W. Woodford Clayton.

History of Bergen and Passaic counties online

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Hackensack and vicinity. Other liberal sums were
contributed along the entire route. (_)n Monday,
^Slarch 18, 1872, the first pa.ssenger train ran through
between Hackensack and Paterson, at 8.30 a.m., car-
rying about thirty passengers. After that trains ran

The opening of the road was signalized by a grand
excursion to EUenville, given to the citizens of Bergen
by the president, Hon. C. A. Wortendyke. The day
was not auspicious, but suitable provision had been
made for a large number of excursionists at the hotels,
so that, notwithstanding the rain which set in, the
occasion passed off pleasantly. Many of the people
of Bergen attended with their wives and daughters.
Among the guests was the venerable centenarian,
Richard Paulison, who had witnessed the changes of
nearly a hundred years, and none of them probably
had awakened in him stranger emotions than those in
which he that day participated. He was truly the
representative of a bygone generation. Among the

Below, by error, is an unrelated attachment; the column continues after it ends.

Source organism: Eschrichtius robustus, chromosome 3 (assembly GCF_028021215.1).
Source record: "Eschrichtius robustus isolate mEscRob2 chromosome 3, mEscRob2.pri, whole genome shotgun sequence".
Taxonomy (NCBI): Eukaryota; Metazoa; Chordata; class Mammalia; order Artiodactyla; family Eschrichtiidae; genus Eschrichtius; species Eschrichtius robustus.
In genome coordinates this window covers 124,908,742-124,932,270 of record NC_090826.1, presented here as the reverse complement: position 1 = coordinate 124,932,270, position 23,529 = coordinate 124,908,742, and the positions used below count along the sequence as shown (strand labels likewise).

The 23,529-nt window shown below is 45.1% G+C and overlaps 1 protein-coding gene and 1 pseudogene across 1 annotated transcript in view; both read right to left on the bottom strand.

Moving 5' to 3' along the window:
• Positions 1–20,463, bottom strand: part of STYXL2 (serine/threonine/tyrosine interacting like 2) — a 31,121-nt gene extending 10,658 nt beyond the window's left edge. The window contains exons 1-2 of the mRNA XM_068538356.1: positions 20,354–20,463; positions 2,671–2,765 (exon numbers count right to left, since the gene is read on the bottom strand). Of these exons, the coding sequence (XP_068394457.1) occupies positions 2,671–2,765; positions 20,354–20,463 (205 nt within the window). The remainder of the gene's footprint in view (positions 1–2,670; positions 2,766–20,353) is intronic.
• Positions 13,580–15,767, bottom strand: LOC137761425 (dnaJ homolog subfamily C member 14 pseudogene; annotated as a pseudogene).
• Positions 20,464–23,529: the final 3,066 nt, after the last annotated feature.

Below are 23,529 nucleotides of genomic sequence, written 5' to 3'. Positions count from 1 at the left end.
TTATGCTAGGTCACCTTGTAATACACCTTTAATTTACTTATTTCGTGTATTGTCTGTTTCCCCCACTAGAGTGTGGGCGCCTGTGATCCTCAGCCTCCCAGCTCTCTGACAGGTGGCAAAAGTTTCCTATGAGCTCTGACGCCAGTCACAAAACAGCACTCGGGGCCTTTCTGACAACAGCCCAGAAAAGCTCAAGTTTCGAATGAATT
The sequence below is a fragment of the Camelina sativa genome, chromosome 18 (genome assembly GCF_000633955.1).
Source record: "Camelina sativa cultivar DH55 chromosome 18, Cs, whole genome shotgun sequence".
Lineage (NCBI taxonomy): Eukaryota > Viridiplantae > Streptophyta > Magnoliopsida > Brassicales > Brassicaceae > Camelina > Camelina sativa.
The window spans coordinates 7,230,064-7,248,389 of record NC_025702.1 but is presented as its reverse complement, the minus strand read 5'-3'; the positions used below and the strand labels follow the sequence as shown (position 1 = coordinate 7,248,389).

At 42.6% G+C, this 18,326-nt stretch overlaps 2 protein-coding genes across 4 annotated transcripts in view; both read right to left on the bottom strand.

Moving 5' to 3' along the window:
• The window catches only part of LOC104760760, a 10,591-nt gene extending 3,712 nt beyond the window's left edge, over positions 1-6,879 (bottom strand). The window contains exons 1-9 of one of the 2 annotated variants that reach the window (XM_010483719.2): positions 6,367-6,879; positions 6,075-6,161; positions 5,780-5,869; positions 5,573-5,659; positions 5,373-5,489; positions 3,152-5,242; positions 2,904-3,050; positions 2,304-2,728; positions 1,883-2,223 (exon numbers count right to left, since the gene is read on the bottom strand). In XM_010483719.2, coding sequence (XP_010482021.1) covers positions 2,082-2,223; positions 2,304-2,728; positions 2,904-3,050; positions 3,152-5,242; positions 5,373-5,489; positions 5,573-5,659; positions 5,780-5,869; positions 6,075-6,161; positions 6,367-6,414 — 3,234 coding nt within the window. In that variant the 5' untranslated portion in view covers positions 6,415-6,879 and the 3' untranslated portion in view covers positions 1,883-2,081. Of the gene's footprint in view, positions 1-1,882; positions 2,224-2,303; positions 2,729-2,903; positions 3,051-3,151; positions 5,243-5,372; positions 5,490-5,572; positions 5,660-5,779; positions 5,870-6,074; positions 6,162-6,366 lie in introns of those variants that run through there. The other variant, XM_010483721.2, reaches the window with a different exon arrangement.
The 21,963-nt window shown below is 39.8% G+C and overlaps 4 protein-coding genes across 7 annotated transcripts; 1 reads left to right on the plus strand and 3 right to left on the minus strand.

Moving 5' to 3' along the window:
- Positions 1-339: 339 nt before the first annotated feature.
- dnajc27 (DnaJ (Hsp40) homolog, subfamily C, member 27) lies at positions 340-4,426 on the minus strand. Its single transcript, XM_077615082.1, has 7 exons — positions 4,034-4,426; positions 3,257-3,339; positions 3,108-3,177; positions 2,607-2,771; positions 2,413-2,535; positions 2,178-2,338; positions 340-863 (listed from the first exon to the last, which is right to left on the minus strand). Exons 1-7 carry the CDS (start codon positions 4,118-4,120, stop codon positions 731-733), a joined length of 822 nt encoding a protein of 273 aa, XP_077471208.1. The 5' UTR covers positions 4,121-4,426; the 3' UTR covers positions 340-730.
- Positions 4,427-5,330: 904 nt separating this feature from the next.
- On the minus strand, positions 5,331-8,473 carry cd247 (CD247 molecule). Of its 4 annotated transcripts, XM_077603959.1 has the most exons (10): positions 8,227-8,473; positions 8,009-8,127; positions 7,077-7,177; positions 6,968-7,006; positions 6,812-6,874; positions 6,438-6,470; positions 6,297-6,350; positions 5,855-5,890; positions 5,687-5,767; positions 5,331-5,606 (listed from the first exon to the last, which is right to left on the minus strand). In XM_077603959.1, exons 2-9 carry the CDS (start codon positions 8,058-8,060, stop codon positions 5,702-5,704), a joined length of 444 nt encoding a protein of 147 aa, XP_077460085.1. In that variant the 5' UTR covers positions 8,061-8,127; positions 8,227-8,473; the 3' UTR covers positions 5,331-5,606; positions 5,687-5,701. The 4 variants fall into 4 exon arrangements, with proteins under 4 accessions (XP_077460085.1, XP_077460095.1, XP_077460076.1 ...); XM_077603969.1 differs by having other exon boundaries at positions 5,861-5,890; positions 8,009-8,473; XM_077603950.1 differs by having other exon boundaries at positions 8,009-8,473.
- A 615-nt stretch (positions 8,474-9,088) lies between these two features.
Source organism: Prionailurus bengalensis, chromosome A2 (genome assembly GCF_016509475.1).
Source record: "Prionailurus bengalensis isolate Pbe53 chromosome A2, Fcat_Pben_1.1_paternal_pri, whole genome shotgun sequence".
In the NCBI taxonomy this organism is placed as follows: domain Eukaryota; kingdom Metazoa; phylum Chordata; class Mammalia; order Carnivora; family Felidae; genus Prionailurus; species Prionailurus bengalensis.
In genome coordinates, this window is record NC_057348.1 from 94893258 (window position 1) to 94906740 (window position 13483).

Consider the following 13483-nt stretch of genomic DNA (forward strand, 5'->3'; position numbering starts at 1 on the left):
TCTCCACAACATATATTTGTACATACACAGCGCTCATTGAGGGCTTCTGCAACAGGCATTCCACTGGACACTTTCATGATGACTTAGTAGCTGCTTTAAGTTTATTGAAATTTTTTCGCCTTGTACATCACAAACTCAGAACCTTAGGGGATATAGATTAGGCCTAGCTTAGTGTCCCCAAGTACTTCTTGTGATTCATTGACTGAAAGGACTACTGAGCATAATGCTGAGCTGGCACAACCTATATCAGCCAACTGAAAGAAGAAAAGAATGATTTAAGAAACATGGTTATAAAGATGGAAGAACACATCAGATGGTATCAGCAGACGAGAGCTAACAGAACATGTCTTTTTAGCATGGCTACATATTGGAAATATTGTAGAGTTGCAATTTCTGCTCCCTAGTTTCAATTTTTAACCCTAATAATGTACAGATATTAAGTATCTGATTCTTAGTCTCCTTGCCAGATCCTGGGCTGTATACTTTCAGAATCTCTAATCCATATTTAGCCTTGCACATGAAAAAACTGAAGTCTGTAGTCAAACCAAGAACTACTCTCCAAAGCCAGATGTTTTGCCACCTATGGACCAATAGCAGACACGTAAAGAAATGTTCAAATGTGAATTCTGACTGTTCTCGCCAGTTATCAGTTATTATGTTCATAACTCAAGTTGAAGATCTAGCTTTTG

other guests were A. Luther Smith, of Nyack, Sherift"
Pell, of Bergen, and A. Brownson. Of the Midland,
President Wortendyke, Vice-President Loomis, James
N. Pronk, Cornelius Vreeland, and Hon. Isaac Dem-
arest. Of Sussex County, Hon. Robert Hamilton and
Hon. Thomas Kays.

At the dinner Mr. H. 1). Winton, of the Bergen
Democrat, being called upon for a toast, oflered the
following : " Hon. C. A. Wortendyke, projector of the
New Jersey Midland Railway." This brought out
Mr. Wortendyke with a happy response. Ex-Gov-
ernor Price followed with a speech of considerable
length and animation, in which he paid a glowing
tribute to the energy and enterprise of Mr. Worten-
dyke in securing the completion of the road. He
said President Wortendyke had spent his time and
money to accomplish a result of which every one should
feel proud. James N. Pronk was then called upon.
He represented the New York and Oswego Midland,
and clasped hands with the Hon. C. A. Wortendyke,
of the New Jersey Midland. The energy of the two
had accomplished great results, and the county of
Bergen .should feel truly proud of the enterprise and
genius of her son.

The Hackexsack and New York Railroad
Company was incorporated March 14, 1850. Work
was begun on the road in the spring of 1809. It was
opened northward to Hillsdale, twenty-one miles from
New York, and the first excursion train ran over it on